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Legal case

Stonemason given £3.5 million settlement

A stonemason who worked on renovating Elgin Cathedral accepted a £3.5 million settlement after being diagnosed with industrial respiratory disease

A stonemason, Gordon Walters, who worked on renovating and maintaining Elgin Cathedral, Moray, in the 1980’s has accepted a settlement offer of £3.5 million after being diagnosed with silicosis and systematic lupus erythematosus (SLE). This is thought to be one of the largest settlements for a worker who has been diagnosed with silicosis and SLE.


Silicosis is an industrial disease affecting the lungs and is caused by inhaling respirable crystalline silica dust particles, commonly found in some types of rock, sand and clay. It is a cumulative disease and is caused by repeated exposure over a period of time. Typically, it takes around 10 to 20 years for symptoms of silicosis to develop. SLE is an autoimmune disease that can also be caused by inhaling silica dust particles.

Silica dust particles present an occupational risk in particular to people working in the stone masonry and construction sectors. The occupational risk of silica dust was first identified in the early 1900’s and the health issues it caused were recognised in the Workmen’s Compensation (Silicosis) Act 1918.

Historically silica dust exposure was particularly high in Scotland as it was found in the sandstone commonly used in buildings. One research paper has suggested that between 1872 and 1911 as many as 37% of stonemasons in Scotland died from exposure to silica dust (“Death in the new town: Edinburgh’s hidden story of stonemasons’ silicosis.”, Journal of the Royal College of Edinburgh).

Exposure to respirable crystalline silica dust is now regulated by the Control of Substances Hazardous to Health Regulations 2002. As of January 2020, the Regulations state that 0.1 milligrams per cubic metre of air is the maximum exposure limit to respirable crystalline silica within an 8-hour period.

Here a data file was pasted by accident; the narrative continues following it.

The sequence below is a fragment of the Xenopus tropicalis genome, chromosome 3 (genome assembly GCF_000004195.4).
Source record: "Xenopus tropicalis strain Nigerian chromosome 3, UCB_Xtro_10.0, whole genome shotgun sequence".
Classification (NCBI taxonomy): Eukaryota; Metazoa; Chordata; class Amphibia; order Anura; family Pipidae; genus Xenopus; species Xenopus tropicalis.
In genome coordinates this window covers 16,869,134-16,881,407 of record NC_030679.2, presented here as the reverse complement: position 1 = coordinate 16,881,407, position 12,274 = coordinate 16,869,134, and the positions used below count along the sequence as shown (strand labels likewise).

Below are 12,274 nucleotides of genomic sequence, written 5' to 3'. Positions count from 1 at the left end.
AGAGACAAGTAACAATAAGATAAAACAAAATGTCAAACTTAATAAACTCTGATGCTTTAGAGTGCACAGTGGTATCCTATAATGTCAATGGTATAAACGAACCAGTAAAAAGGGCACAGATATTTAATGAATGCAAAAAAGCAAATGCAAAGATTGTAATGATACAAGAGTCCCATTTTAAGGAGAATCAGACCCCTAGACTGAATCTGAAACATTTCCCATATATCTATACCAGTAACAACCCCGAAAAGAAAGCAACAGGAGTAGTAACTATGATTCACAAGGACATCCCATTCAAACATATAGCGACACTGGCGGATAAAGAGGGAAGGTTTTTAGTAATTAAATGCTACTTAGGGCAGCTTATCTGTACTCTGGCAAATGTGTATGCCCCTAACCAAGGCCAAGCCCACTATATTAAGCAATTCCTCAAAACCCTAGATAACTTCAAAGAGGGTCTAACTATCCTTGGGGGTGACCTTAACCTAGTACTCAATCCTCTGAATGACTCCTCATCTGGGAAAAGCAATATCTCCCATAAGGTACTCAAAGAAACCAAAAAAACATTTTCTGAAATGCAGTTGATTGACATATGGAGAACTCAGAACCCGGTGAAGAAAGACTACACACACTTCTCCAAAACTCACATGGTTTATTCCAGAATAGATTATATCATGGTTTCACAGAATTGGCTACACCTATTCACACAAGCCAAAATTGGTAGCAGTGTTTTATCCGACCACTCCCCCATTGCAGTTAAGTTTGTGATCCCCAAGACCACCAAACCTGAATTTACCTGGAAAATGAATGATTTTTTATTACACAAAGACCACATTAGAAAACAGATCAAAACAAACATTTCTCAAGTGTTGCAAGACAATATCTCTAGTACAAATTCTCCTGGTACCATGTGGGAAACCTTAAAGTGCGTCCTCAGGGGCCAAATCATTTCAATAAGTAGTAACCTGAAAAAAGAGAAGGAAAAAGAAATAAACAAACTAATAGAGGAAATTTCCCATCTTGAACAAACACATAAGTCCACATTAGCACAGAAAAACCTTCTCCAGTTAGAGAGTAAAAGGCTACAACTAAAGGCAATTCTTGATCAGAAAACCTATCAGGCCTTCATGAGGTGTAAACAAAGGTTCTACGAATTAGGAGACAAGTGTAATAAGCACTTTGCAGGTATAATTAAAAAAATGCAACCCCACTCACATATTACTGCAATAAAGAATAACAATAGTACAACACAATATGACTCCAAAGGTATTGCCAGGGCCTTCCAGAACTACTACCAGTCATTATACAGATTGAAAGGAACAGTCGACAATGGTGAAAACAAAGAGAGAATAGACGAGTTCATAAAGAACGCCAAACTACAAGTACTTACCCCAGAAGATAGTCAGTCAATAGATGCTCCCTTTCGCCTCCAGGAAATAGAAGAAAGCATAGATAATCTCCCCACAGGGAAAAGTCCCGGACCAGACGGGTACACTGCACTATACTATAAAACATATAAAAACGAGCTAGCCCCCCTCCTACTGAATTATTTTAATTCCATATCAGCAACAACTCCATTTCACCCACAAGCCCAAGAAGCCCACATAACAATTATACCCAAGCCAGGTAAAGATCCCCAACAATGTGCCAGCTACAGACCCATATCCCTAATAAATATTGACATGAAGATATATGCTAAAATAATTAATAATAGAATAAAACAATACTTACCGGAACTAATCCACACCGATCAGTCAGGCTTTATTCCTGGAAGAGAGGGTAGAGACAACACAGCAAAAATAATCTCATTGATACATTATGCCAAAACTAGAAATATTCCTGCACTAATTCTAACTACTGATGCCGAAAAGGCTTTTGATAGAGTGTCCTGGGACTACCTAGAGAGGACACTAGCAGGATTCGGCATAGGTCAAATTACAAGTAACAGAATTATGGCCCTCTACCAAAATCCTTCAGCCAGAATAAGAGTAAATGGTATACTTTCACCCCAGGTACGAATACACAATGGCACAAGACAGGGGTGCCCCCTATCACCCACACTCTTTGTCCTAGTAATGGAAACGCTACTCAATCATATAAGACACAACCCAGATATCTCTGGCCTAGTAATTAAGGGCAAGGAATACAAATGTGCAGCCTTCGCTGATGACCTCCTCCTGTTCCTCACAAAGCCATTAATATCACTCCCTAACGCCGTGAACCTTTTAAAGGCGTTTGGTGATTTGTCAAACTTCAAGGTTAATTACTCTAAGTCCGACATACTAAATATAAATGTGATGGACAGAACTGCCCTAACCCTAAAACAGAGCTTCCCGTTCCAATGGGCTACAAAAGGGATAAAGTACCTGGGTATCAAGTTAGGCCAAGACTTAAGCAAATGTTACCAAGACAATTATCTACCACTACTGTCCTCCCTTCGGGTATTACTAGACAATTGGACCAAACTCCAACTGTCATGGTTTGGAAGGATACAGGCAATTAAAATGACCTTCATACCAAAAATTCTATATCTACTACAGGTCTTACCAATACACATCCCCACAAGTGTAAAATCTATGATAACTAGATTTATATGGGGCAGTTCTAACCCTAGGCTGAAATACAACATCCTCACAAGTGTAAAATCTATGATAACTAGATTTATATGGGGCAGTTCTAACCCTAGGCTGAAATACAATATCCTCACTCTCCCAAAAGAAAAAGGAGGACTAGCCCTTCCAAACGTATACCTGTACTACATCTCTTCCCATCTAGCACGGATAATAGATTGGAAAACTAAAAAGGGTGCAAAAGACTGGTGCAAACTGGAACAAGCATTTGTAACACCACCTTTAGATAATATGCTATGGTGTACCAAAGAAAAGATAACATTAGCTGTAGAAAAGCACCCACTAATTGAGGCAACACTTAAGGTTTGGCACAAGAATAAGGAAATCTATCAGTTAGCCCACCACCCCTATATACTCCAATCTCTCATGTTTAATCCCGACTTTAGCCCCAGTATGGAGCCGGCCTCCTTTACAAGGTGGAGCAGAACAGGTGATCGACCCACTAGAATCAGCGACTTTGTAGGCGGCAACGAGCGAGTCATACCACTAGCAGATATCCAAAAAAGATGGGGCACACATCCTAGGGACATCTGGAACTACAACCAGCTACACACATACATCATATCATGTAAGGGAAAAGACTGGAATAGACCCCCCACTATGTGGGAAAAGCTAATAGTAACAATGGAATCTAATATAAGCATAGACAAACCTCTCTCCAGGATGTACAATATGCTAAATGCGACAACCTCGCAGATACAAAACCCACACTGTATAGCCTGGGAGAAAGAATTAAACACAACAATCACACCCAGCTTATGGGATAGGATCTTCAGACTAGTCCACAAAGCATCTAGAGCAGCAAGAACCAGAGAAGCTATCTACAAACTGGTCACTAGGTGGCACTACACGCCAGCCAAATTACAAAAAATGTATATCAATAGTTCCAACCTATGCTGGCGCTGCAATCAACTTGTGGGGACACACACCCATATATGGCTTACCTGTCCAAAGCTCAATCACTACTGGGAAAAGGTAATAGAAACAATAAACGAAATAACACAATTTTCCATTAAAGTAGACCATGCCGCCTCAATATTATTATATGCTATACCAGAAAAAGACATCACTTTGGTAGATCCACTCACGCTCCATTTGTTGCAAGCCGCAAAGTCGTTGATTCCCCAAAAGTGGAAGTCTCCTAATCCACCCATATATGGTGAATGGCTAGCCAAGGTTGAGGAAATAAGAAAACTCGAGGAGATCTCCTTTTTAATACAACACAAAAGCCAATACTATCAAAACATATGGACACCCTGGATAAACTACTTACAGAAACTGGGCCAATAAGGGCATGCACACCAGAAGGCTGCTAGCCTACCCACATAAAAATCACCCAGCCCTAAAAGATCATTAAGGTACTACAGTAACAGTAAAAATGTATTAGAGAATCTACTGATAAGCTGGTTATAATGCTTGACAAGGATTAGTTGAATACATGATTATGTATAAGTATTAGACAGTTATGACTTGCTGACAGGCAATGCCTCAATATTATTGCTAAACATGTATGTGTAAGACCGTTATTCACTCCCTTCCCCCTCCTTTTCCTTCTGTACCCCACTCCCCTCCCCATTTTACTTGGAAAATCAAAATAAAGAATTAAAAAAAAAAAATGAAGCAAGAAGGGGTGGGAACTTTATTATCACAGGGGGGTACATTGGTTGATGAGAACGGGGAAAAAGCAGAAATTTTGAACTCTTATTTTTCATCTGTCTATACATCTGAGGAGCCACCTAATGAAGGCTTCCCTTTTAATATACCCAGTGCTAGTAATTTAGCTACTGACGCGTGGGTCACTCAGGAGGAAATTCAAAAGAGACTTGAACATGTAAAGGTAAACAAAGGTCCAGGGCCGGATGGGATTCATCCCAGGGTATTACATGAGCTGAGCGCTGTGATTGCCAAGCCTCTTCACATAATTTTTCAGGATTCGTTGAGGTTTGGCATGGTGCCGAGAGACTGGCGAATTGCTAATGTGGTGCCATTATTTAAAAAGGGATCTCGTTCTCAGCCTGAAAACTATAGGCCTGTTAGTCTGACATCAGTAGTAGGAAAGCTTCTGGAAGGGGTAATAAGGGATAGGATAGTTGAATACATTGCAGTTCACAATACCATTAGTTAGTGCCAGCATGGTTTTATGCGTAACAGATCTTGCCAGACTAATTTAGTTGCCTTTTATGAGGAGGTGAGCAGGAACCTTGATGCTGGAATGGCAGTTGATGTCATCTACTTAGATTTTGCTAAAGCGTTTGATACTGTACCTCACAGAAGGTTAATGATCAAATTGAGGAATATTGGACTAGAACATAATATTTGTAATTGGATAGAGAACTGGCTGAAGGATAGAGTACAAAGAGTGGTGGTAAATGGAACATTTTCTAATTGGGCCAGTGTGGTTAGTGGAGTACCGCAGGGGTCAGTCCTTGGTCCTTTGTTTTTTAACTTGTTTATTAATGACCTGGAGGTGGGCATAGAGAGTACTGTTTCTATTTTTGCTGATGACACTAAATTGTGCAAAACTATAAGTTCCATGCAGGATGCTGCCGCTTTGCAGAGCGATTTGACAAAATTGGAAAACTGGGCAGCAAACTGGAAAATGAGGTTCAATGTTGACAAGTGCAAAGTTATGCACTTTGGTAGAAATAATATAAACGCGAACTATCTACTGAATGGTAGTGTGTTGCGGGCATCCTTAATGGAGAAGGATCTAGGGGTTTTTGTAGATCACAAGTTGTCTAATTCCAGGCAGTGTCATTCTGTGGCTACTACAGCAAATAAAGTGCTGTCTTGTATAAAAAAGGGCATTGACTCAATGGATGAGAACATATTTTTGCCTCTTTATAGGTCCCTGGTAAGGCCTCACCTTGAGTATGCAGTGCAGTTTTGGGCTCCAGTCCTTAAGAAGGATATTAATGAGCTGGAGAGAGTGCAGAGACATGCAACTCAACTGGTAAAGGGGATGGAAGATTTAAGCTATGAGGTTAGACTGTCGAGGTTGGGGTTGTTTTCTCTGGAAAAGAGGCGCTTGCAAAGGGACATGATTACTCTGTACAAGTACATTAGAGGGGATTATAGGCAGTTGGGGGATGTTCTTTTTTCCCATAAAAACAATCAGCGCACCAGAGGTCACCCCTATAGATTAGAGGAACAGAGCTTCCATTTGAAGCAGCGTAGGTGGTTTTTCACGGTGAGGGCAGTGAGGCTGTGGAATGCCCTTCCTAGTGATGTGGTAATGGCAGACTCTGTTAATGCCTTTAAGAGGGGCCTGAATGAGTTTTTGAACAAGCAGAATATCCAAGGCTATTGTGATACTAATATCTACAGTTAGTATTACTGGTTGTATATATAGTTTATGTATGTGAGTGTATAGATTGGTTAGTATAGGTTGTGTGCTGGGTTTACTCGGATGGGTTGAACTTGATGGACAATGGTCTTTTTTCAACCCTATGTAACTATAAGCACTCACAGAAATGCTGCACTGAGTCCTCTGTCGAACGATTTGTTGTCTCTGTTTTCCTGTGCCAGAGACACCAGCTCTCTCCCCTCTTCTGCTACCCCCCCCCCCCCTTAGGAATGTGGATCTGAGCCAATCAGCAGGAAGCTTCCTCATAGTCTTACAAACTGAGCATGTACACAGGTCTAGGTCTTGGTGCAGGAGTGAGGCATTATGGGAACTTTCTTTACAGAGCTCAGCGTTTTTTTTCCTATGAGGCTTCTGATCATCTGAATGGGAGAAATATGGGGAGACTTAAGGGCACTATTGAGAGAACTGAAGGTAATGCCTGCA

Gordon Walters’ Claim

Gordon Walters trained and worked as a stonemason. In the 1980’s he worked at Elgin Cathedral in Moray on its renovation and maintenance. At the time of this work, he was employed by the Scottish Development Department of the Scotland Office. While carrying out the maintenance and renovation work, he was exposed to crystalline silica dust from the stone.

As a result of the exposure, Gordon Walters was diagnosed with SLE in the mid-1990’s and had to retire. He was later also diagnosed with silicosis. It is claimed that throughout his time working at Elgin Cathedral Mr Walters was provided with little or no safety equipment to limit his exposure to respirable crystalline silica dust. After his work at Elgin Cathedral, Mr Walters carried out work on other projects where he was provided with adequate safety equipment.

Due to the silicosis and SLE Mr Walters now has severe health problems and requires full time care. After consulting his union, he instructed solicitors to bring a claim against his old employers. The Scottish government, the previous owners to the public body that now owns the cathedral, have confirmed that ministers agreed to settle the case for £3.5 million. This is thought to be one of the largest settlements for someone who has been diagnosed with these conditions.

Impact of the claim

The settlement figure reached in this claim is likely to be so high due to the severity of the disease, the level of care that Mr Walters now requires, and the impact it has had on his income/ earnings. The case demonstrates that silicosis is not only a historical issue and that claims are still being pursued.

Silica dust still presents a hazard today, specifically to construction workers. For example, it is found in stone that is used in modern kitchen designs. Due to this, it is thought that cases of silicosis may now be on the rise. With that in mind, employers will need to be aware of the risks. Mr Walters’ case has shown that claims for silicosis can be very high value due to the disease’s severity.

The case of Gordon Walters serves as a reminder of the importance of limiting exposure and providing safety equipment to workers. Although Elgin Cathedral was not the only place Mr Walters was exposed to silica dust, its owners were the only party found to be liable due to the lack of safety measures in place.

Should you wish to discuss this article further or any of the points raised surrounding occupational disease, then please contact our expert team of occupational disease solicitors.